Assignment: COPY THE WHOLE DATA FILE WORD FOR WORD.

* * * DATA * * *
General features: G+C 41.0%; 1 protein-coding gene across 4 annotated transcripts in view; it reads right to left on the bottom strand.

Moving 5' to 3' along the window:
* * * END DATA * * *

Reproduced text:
General features: G+C 41.0%; 1 protein-coding gene across 4 annotated transcripts in view; it reads right to left on the bottom strand.

Moving 5' to 3' along the window: